More cold, snow, ice in South, but relief in sight
Snow fell on the Deep South on Wednesday as another storm brought nasty weather to the region, walloping places that were hit hard just last week.
Schools, daycares and offices closed ahead of the storm and governors once again declared states of emergency. The most intense part of the storm stretched from north Texas eastward to North Carolina and Virginia. Snow accumulations could be 6 to 8 inches or higher in some places.
Relief — in the form of higher temperatures — is expected Thursday.
Here’s a look at how winter weather has affected some areas:
Potential record breaker
Snow blanketed north Alabama with forecasters warning the winter storm could dump as much as 10 inches of frozen precipitation in spots and make travel treacherous across a wide area through Thursday.
Streets and roads quickly turned white and slushy north of Birmingham, where the National Weather Service said trained spotters reported more than 6 inches had fallen as precipitation continued.
The weather service said as much as 10 inches of snow could fall before precipitation tapers off. That would be far more than enough to break records dating to the late 1890s, forecasters said.
Georgia delayed the execution of its only female death row inmate because of the approaching winter weather. Kelly Renee Gissendaner, 46, had been scheduled to die at 7 p.m. Wednesday.
Gissendaner was convicted of murder in the February 1997 slaying of her husband. Prosecutors said she plotted with her boyfriend in the killing.
The execution has been rescheduled for Monday.
Sleet Falls On Alabama
About 55 miles northeast of Birmingham in Etowah County, Josie Hicks fretted about the safety of her 3-year-old daughter and 4-year-old son.
Hicks said the pipes already were frozen at the family’s apartment in Attalla, and she was worried the power could go out. So with sleet already bouncing off car hoods outside, Nicks made a quick trip to Walmart for milk, bread and other food that didn’t have to be cooked, and 1-gallon jugs of water.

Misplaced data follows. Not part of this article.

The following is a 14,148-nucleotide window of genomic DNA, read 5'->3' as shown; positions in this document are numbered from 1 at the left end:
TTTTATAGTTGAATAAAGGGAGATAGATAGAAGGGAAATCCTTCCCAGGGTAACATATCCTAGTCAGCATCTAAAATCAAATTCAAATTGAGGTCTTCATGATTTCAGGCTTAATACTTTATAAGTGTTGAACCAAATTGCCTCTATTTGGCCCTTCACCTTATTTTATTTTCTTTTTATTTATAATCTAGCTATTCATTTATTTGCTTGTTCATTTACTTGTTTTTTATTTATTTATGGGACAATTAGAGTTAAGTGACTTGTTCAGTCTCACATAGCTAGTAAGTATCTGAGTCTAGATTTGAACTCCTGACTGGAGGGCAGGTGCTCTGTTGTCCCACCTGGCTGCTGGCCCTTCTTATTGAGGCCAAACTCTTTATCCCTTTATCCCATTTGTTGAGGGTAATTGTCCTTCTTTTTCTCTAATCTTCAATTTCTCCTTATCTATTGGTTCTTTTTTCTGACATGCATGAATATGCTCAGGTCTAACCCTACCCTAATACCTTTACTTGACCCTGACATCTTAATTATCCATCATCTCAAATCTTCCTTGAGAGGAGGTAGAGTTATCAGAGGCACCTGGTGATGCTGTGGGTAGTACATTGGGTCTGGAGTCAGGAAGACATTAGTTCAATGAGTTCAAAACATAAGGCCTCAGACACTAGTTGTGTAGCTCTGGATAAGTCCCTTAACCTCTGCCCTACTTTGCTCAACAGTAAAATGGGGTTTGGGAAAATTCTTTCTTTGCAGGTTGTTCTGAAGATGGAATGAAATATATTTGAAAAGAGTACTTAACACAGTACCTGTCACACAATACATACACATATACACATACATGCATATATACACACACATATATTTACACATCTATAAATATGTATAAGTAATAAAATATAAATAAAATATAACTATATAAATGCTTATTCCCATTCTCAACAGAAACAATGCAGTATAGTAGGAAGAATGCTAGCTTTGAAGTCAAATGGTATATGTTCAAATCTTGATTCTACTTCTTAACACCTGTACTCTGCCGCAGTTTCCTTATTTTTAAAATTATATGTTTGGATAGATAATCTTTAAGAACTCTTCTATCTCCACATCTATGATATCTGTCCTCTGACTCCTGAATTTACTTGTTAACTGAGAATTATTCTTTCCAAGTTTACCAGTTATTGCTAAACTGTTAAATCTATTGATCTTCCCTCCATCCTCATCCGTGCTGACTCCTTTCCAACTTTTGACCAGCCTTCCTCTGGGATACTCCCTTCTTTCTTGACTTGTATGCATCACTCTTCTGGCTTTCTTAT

“I wouldn’t mind having some snow for the babies to play in but I don’t want them to be freezing,” said Hicks. “I’m worried about my babies being warm.”
Georgia Gov. Nathan Deal said he was very confident in the state’s preparations.
Following a January 2014 ice storm that crippled metro Atlanta, Deal convened a task force to make recommendations of how to better prepare. He said Wednesday that state agencies have ably handled three weather situations in the last 10 days.
“I believe the lesson we are learning even of this morning as we noted the smaller volume of traffic on the interstates is that the public is willing to be a participating partner,” he said.
Are you delivering?
The manager of a sandwich shop in Shreveport, Louisiana, says it’s been delivering more food this week because of the bad weather.
“The first question asked when you answer the phone is ‘Are you delivering?’” according to Alli Walsh, who manages a Jimmy John’s in Shreveport.
Walsh said she has up to six delivery workers who are running multiple orders at a time. Shreveport could get up to 3 inches of snow.
Near Bangor, Maine, 75 vehicles got tangled up in a series of chain-reaction pileups on a snowy stretch of Interstate 95, injuring at least 17 people.
The crashes started stacking up about 7:30 a.m. and involved several cars, a school bus and a tractor-trailer. At least 50 vehicles had to be towed from the scene, and state police said it was the largest crash in more than 15 years.
As snow and frigid temperatures continue in Ohio, communities in parts of the state are running short on road salt, city officials said.
Some cities have waited weeks for hundreds of tons of ordered salt, the Northeast Ohio Media Group reported.
The region has recorded nearly 60 inches of snow since November. Lower-than average temperatures have made snow harder to melt and roads more difficult to clear.
For some cities, a serious salt problem is just one more snowfall away.
“We have enough to last this next week, but if it keeps consistently snowing it’s going to be difficult,” Middleburg Heights Service Director Jim Herron said.